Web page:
IBM is in global expansion mode for an internal employee incubator that was first launched in Markham, Ontario in 2018. The company is currently in the process of launching the incubators at eight global IBM software development labs spanning the United States, China, India, Germany, and Poland.
“The whole point was to drive…transformation in a large corporation…like IBM, and still innovate as if you were a startup.”
Area631, as it is called, is a three-month program for IBM employees that offers a startup-like experience to develop ideas and create prototypes. The initial incubator was created and runs out of the IBM Canada Lab located in Markham. It was first developed by Steven Astorino, VP of development for IBM data and AI, and director of its Canada Lab.
BetaKit recently spoke to Astorino about his idea to launch Area631 and how IBM adopted the idea and decided to export it around the world.
Area631 came about after Astorino became the Canada Lab director at IBM, making him responsible for all IBM Lab locations across Canada.
“I was really trying to understand, ‘okay, how can we do this better? How can we collaborate better, or more importantly, how do we innovate better and come up with some great things that we can try and transform and disrupt the market,’” said Astorino.
From this idea, Astorino developed Area631. The name itself represents exactly what the program is: six “IBMers” working for three months on one breakthrough. Through the internal incubator, IBM gives employees the opportunity to submit ideas and then if they are chosen, work on those ideas to create prototypes. The employees are given the three months, full time, to work on the idea with the small team.
“The whole point was to drive … transformation in a large corporation, large company like IBM, and still innovate as if you were a startup. That was really the intent behind it,” Astorino noted to BetaKit.
According to IBM, the first project that came out of Markham’s Area631 became the catalyst for Watson AIOps (which stands for artificial intelligence for IT operations). Watson AIOps has since become a product that IBM sells to IT operations teams in order to help them respond more quickly to slowdowns and outages.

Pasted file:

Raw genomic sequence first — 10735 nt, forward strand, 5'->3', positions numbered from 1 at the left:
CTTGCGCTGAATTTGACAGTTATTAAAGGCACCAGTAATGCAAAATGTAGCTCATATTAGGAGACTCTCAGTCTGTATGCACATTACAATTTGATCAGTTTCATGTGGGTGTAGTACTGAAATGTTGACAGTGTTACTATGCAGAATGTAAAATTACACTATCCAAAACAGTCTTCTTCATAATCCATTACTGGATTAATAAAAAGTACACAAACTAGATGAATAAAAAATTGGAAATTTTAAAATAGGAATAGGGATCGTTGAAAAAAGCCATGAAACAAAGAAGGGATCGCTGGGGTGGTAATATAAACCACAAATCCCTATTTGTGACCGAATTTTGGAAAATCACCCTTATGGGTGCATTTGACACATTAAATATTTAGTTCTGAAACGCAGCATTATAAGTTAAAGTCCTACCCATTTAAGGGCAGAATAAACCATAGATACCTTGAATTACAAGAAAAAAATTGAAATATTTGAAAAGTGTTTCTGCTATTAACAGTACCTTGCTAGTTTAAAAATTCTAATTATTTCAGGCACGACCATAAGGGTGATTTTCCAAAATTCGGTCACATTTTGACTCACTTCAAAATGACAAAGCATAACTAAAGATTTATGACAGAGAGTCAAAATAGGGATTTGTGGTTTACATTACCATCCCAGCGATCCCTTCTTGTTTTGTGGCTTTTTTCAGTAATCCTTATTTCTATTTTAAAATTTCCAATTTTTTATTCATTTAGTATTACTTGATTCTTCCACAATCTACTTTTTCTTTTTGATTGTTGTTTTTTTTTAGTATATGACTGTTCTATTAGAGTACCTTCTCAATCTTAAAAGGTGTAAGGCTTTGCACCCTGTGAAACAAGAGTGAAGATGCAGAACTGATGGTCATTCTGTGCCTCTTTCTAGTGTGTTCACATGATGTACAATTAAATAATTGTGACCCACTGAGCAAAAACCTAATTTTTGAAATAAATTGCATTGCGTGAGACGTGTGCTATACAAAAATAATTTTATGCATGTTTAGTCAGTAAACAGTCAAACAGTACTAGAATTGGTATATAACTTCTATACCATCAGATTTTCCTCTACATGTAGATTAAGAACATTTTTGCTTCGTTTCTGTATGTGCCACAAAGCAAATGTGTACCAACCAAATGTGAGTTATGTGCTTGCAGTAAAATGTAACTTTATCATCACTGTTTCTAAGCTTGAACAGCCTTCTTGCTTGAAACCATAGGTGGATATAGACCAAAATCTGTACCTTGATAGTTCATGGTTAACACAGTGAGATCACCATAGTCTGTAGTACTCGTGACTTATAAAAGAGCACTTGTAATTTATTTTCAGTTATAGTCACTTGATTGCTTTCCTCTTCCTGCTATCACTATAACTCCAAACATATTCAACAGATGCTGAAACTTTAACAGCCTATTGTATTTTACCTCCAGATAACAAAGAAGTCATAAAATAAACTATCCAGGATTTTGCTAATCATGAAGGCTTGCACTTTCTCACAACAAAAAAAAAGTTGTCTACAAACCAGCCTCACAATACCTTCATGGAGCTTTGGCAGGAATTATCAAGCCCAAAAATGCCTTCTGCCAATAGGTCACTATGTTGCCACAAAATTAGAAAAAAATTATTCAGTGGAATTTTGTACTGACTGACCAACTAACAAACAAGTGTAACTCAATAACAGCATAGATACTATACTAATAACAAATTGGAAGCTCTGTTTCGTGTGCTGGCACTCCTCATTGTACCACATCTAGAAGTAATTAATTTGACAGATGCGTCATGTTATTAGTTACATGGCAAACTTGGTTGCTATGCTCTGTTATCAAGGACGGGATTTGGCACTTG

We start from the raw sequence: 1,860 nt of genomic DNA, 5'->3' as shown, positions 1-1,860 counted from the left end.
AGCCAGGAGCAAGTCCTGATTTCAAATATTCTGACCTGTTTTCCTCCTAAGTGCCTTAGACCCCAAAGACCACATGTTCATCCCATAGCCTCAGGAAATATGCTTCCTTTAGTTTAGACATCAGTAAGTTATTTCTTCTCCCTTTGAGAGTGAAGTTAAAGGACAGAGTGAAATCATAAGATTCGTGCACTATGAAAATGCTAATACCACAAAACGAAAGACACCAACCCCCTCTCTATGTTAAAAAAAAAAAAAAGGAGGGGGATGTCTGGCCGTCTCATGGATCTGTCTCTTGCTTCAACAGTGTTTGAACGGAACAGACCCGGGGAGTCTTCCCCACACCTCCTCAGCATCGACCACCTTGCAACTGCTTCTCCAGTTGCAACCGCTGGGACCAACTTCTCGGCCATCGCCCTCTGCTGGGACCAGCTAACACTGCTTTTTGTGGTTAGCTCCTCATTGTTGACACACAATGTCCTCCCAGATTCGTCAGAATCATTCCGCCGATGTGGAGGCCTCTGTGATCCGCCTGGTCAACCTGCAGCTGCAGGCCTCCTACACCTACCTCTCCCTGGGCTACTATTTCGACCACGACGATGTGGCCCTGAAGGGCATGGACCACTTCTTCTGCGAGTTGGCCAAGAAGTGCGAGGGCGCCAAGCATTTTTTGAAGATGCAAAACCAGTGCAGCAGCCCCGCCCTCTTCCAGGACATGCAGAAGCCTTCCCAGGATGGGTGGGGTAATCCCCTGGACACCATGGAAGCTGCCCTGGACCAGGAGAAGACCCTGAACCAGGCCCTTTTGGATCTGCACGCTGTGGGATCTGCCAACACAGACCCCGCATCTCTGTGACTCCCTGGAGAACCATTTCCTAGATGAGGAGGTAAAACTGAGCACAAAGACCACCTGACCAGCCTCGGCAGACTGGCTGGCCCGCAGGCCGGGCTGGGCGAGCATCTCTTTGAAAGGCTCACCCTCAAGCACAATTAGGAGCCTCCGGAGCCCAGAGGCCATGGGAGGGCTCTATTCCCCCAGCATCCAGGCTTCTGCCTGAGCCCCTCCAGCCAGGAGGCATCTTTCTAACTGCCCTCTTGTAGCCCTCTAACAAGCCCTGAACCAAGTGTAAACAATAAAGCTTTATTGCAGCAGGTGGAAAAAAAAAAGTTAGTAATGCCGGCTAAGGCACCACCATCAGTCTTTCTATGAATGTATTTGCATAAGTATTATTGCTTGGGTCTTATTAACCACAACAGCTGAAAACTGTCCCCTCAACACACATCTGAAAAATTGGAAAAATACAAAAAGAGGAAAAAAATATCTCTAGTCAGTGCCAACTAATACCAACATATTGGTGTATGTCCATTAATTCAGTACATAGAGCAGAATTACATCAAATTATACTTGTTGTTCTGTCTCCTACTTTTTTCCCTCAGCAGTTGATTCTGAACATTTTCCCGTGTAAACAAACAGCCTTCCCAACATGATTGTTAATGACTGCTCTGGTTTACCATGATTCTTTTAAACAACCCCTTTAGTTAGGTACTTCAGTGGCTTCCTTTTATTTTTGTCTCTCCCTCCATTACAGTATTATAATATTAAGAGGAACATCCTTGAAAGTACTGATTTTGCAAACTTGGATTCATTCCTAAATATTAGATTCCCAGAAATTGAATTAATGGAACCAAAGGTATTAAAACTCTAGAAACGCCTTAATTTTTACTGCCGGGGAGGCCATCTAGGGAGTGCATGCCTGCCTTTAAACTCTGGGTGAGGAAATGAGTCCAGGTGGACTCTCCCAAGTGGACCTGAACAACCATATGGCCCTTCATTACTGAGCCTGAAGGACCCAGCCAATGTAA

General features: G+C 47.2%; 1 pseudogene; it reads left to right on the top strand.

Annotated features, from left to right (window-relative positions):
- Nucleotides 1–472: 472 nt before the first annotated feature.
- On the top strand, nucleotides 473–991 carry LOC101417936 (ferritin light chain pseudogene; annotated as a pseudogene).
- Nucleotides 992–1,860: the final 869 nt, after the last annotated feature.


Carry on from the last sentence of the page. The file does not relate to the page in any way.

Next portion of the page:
“I would say that was a huge success.”
“[Watson AIOps is] a significant business opportunity for IBM [and] we invested an entire business unit in that after the Area 631 project was completed,” Astorino told BetaKit. “So I would say that was a huge success.”
While Area631 is focused on offering startup-esque opportunities to IBM employees, the Markham incubator has also worked with local innovation hub VentureLAB on projects. Based out of Markham, VentureLAB touts itself as the leading technology hub in York Region.
In 2017, IBM and VentureLAB partnered as part of the IBM Innovation Incubator Project, launching an innovation hub meant to bring together developers, startups, entrepreneurs, and other ecosystem players. Astorino was also recently named to VentureLAB’s board of directors.
For one of the Area631 projects, an IBM team worked with SIËSDE Dispute Resolution Technologies, a Markham-based legal tech startup that took part in the VentureLAB and IBM hub. The company and Area631 team worked on a project to deploy IBM cloud services.
Astorino told BetaKit while the internal incubator is focused on IBM employees his eventual goal is to make it more accessible for startups to participate as well. IBM also, notably, runs programs specially tailored for startups, such as the IBM Innovation Incubator Project.
Since launching in Markham in 2018, IBM has expanded the incubator to Ottawa, where Astorino said it collaborates with local universities. IBM is now working to open eight such incubators, which will be located at IBM Data & AI Development Labs around the world.
Of the eight locations, two will be in Canada (Markham and Ottawa) with two in the United States (Boston and San Jose) and the others in India, China, Germany, and Poland.
Image source Minister Mary Ng via Facebook account